Some people may see this as a bit extreme. Again, this is just my reaction to the choices that I have made.

Yesterday when I was sitting outside, having some green tea, and waiting for a friend, all I could think was 'I really want a chocolate chip cookie.' That's when I stopped myself and said - eat if you're hungry, but don't eat crap.

I think this is the best advice that I've given to myself. I've gone through so many periods in my life where my fear of eating has led me to starve myself -- which of course only ended up in a binge of junk food ... not smart at all.

Again, to some people having a cheese sandwich may not seem like a big deal. A bag of Doritos (the first time I've eaten chips in who knows how many months - maybe even a year) in the scheme of things may not be a big deal at all. Perhaps it's not. The main thing is that I didn't need it and I really should be more careful.

I do not hate myself for how I've been eating for the past few days, but I do feel disappointed. I know that I can work hard and get back on track RIGHT NOW (not tomorrow or after the next meal or next week) and get over that disappointment. It's so much more uplifting to work with that type of attitude versus one where you just want to continue to hurt yourself in order to somehow escape the self-loathing.

This new perspective - that the reason I should eat well and exercise is because I deserve better - is a huge change for me. I am confident that this rough patch is over (mainly because all that other food is out of the house!!) and that I will continue with the healthy lifestyle that I have been working so hard to cultivate.


  1. I know exactly how you feel, my inner voice has been strikingly similar to yours at times, I'm not sure if I've entirely rid myself of that as you have but it's certainly better. Well done for getting back on track though, it can be very difficult not to slip back into old habits even after just having a few things.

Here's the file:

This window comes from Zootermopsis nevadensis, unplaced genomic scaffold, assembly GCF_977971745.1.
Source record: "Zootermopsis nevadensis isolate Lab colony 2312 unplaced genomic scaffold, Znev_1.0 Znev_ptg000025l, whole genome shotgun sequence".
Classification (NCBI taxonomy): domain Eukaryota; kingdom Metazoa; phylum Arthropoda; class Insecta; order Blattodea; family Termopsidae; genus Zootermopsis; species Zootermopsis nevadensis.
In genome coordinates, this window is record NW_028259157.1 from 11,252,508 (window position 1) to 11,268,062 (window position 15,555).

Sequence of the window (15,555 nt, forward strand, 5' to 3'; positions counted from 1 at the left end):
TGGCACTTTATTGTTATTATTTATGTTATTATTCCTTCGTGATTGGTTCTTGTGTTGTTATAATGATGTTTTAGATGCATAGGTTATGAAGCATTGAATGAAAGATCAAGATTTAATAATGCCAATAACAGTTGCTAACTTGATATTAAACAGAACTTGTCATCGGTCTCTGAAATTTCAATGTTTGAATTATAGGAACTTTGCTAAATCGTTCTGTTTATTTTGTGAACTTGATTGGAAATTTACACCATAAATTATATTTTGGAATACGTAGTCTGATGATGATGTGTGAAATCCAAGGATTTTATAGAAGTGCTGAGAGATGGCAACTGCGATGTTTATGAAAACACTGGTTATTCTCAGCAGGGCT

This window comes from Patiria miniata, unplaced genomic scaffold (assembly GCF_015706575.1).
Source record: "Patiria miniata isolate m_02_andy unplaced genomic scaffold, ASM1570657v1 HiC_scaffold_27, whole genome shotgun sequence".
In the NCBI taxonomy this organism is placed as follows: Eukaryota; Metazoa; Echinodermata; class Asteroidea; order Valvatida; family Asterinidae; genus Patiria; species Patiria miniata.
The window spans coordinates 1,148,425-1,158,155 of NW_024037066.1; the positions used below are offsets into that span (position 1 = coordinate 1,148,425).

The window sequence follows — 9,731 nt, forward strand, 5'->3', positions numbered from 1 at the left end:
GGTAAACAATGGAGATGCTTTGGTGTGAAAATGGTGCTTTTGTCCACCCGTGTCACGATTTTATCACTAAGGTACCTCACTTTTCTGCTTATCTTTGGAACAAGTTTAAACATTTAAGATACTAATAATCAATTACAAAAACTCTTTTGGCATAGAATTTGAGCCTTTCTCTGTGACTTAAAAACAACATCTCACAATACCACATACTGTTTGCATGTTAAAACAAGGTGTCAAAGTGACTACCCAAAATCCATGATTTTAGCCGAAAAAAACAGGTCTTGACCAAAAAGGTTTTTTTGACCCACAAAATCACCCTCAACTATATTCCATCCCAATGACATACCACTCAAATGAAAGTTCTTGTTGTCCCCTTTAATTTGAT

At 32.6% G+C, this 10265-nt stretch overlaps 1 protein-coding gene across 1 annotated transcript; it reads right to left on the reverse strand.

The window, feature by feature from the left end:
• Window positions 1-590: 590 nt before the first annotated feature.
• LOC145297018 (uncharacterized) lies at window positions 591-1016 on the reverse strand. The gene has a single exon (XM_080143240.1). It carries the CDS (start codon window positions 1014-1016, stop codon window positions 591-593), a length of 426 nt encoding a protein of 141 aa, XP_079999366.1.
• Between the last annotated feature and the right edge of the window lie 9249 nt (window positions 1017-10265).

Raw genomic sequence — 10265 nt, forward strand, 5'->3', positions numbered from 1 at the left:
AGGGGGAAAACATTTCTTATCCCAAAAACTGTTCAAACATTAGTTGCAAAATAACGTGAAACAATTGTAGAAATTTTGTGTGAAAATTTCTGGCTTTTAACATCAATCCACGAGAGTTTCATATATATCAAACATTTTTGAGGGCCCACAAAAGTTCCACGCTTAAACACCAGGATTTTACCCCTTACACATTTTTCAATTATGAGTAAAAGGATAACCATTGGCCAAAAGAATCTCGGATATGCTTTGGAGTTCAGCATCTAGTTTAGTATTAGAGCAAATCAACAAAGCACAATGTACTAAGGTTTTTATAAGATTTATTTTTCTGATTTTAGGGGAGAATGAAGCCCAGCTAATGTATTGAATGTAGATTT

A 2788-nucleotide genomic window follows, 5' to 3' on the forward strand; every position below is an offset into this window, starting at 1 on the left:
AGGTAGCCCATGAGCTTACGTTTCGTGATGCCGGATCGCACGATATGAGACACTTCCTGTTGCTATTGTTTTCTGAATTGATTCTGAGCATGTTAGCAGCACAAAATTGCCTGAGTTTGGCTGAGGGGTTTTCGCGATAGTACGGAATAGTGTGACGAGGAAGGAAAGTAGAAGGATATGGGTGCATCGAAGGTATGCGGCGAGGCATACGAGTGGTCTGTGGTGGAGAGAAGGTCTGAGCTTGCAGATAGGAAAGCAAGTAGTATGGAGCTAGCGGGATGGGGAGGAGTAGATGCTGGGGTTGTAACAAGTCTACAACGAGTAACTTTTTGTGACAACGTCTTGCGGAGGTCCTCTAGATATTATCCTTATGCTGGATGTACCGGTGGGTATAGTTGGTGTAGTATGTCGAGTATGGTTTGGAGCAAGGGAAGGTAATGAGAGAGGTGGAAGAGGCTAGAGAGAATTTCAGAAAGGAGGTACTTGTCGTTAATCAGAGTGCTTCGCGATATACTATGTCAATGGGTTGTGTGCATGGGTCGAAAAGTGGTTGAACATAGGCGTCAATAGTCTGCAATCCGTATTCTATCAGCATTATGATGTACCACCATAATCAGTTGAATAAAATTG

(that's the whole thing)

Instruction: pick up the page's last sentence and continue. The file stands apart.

1. I know. It's especially frustrating because I felt like I finally had a handle on things. Just gotta keep trying!

  2. Ah, those inner voices. We are so hard on ourselves.

    I "try" to remember something I heard a while back when I'm tempted to eat and should not be hungry. If you are hungry, eat an apple. If the apple does not sound good, you are probably not hungry.

    No, I didn't think about that this morning as I was spooning peanut butter out of the jar and into my mouth.

    1. The apple strategy sounds like a good one & very accurate. I'm going to try that!

  3. Hi Plumpetals! I've gotten to the point of thinking about an over-eat as being as small of a thing as possible. I just say to myself, "It's not a big deal." I've stopped chewing myself out or ruminating. As soon as the mind moves on, the eating quickly moves on too--to healthier ways.

    :-) Marion

    1. I'm trying not to let it overwhelm me but I am having trouble letting it go. I guess I still need to work on finding the balance between being aware of my eating and making allowances for how I've eaten.

  4. Great post! I know I mentally harass myself when I feel like I'm wimping out during a workout, but it's not berating myself, it's just shouting down the demons. I no longer hate myself, and so I won't let myself abuse myself anymore!